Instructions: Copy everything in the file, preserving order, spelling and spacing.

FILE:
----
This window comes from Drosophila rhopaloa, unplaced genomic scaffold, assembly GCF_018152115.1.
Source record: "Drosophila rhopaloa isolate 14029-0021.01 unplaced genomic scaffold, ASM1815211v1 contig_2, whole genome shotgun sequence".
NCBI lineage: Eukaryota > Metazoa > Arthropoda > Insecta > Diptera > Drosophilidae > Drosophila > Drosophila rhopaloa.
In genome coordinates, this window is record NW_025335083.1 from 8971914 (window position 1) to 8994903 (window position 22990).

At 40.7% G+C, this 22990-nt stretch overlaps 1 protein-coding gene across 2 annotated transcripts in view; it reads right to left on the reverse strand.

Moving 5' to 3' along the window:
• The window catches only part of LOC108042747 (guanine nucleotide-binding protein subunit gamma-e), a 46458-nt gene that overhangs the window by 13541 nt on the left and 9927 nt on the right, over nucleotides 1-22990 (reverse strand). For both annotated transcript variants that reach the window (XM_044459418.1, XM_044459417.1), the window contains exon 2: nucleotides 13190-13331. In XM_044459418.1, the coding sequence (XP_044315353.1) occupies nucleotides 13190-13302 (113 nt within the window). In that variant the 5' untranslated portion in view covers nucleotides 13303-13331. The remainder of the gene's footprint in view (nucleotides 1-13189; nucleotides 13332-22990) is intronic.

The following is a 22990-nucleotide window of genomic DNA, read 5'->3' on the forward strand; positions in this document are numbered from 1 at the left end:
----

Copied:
This window comes from Drosophila rhopaloa, unplaced genomic scaffold, assembly GCF_018152115.1.
Source record: "Drosophila rhopaloa isolate 14029-0021.01 unplaced genomic scaffold, ASM1815211v1 contig_2, whole genome shotgun sequence".
NCBI lineage: Eukaryota > Metazoa > Arthropoda > Insecta > Diptera > Drosophilidae > Drosophila > Drosophila rhopaloa.
In genome coordinates, this window is record NW_025335083.1 from 8971914 (window position 1) to 8994903 (window position 22990).

At 40.7% G+C, this 22990-nt stretch overlaps 1 protein-coding gene across 2 annotated transcripts in view; it reads right to left on the reverse strand.

Moving 5' to 3' along the window:
• The window catches only part of LOC108042747 (guanine nucleotide-binding protein subunit gamma-e), a 46458-nt gene that overhangs the window by 13541 nt on the left and 9927 nt on the right, over nucleotides 1-22990 (reverse strand). For both annotated transcript variants that reach the window (XM_044459418.1, XM_044459417.1), the window contains exon 2: nucleotides 13190-13331. In XM_044459418.1, the coding sequence (XP_044315353.1) occupies nucleotides 13190-13302 (113 nt within the window). In that variant the 5' untranslated portion in view covers nucleotides 13303-13331. The remainder of the gene's footprint in view (nucleotides 1-13189; nucleotides 13332-22990) is intronic.

The following is a 22990-nucleotide window of genomic DNA, read 5'->3' on the forward strand; positions in this document are numbered from 1 at the left end: